• Bigger Bases

    Ozzie Albies #1 of the Atlanta Braves steals second base as Trea Turner #6 of the Los Angeles Dodgers fields the throw during the 5th inning of Game 3 of the National League Championship Series at Dodger Stadium on October 19, 2021 in Los Angeles, California. (Photo by Ronald Martinez/Getty Images)

    Ozzie Albies #1 of the Atlanta Braves steals second base as Trea Turner #6 of the Los Angeles Dodgers fields the throw during the 5th inning of Game 3 of the National League Championship Series at Dodger Stadium on October 19, 2021 in Los Angeles, California. (Photo by Ronald Martinez/Getty Images)

    The idea here is to give runners less distance to cover when attempting to steal bases or reach safely. Steals are often among the most exciting plays in the sport, so more of them in the mix with all the walks and strikeouts should improve the overall entertainment value.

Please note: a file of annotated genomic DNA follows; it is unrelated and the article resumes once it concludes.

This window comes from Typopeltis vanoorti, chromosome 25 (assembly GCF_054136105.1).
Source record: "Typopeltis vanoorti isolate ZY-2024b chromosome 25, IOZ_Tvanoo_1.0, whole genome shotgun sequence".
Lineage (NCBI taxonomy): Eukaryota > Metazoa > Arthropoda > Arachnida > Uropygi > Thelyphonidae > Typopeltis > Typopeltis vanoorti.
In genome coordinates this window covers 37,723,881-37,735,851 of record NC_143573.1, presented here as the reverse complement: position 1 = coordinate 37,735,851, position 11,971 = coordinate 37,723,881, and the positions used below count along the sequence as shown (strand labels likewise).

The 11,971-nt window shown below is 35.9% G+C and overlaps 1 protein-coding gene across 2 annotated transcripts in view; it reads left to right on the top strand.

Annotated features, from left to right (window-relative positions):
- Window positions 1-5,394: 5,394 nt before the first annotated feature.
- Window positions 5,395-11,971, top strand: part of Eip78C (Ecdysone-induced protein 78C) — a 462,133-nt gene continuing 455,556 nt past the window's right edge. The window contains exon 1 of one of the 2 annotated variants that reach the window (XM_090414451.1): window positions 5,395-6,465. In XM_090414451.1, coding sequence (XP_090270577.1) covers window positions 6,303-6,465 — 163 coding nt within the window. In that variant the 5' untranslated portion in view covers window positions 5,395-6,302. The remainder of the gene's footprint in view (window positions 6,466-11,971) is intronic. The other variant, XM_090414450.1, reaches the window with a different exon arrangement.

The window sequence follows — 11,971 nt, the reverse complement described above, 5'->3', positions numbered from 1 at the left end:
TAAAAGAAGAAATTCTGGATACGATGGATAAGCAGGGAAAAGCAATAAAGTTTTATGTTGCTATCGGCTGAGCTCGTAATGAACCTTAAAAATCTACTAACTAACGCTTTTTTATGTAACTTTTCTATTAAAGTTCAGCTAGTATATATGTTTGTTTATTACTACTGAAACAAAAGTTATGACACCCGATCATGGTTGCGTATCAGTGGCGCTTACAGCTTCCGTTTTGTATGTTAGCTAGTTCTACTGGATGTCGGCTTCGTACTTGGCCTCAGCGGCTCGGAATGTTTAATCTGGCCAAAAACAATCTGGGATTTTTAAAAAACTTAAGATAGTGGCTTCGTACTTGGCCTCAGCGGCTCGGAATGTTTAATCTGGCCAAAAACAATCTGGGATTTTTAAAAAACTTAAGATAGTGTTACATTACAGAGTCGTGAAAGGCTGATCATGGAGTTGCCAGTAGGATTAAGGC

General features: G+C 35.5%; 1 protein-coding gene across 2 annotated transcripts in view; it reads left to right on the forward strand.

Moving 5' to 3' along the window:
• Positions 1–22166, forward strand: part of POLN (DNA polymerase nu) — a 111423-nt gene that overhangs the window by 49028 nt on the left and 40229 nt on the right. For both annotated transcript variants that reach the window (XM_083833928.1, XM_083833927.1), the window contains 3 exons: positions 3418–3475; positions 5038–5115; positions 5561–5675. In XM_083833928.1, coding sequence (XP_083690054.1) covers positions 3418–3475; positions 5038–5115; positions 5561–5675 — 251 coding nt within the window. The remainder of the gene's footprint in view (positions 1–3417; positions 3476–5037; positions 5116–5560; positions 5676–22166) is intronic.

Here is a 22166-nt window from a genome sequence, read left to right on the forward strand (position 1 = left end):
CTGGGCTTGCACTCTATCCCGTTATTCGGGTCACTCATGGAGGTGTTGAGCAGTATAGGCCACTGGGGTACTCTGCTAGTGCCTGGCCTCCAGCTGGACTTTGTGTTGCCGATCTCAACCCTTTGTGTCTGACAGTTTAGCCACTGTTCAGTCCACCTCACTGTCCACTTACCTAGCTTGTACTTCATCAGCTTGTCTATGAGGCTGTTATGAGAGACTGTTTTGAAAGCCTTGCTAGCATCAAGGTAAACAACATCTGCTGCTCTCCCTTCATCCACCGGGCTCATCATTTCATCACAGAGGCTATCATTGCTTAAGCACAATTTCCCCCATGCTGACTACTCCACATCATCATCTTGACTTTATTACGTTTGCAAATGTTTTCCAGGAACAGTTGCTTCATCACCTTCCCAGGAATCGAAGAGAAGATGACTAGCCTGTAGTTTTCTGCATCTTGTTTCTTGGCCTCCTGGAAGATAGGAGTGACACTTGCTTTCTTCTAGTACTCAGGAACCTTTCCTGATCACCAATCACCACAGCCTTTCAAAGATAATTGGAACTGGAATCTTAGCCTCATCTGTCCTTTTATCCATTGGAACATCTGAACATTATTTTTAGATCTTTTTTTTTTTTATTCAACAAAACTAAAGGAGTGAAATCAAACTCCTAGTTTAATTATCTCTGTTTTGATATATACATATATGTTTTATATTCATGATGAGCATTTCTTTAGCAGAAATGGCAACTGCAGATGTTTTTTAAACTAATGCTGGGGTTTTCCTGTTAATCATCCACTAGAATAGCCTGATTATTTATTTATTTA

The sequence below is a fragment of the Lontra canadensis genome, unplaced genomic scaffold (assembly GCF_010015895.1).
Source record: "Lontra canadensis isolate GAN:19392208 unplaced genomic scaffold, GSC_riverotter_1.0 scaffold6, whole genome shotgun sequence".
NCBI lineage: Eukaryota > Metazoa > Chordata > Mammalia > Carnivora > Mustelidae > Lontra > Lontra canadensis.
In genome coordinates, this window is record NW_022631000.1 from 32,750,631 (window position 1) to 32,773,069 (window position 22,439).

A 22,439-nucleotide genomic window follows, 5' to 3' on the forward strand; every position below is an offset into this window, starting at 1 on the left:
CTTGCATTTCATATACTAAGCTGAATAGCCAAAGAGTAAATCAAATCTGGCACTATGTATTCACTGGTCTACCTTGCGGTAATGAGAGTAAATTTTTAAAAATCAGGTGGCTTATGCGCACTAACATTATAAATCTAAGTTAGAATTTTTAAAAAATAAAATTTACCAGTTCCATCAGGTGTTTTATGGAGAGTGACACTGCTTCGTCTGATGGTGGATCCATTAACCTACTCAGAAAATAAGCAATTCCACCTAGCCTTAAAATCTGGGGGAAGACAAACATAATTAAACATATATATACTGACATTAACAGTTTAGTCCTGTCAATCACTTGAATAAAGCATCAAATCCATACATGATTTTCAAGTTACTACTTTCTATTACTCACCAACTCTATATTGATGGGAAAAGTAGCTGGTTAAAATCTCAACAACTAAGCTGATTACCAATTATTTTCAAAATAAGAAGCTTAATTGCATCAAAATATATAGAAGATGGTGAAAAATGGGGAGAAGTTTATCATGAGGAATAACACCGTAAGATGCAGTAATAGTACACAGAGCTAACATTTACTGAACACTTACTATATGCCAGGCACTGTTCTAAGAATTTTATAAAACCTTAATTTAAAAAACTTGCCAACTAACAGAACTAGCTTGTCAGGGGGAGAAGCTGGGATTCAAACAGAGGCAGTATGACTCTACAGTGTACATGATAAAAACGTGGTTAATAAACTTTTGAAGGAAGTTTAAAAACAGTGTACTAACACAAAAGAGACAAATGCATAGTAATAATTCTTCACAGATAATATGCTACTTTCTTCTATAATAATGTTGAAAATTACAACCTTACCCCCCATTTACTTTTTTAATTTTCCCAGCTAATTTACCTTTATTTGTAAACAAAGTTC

Despite this and the other rule changes, baseball fans still have to wait another year before they actually happen. But it’s still a huge development for the game itself that players and the league are agreeing to evolve. The only downside here is that George Carlin’s old “baseball & football” bit becomes a little more dated (“We don’t know when it’s gonna end! We might have EXTRA innings!”).

    Baseball has really been testing fans’ patience in recent years. Finally, it looks like they’ll be rewarded.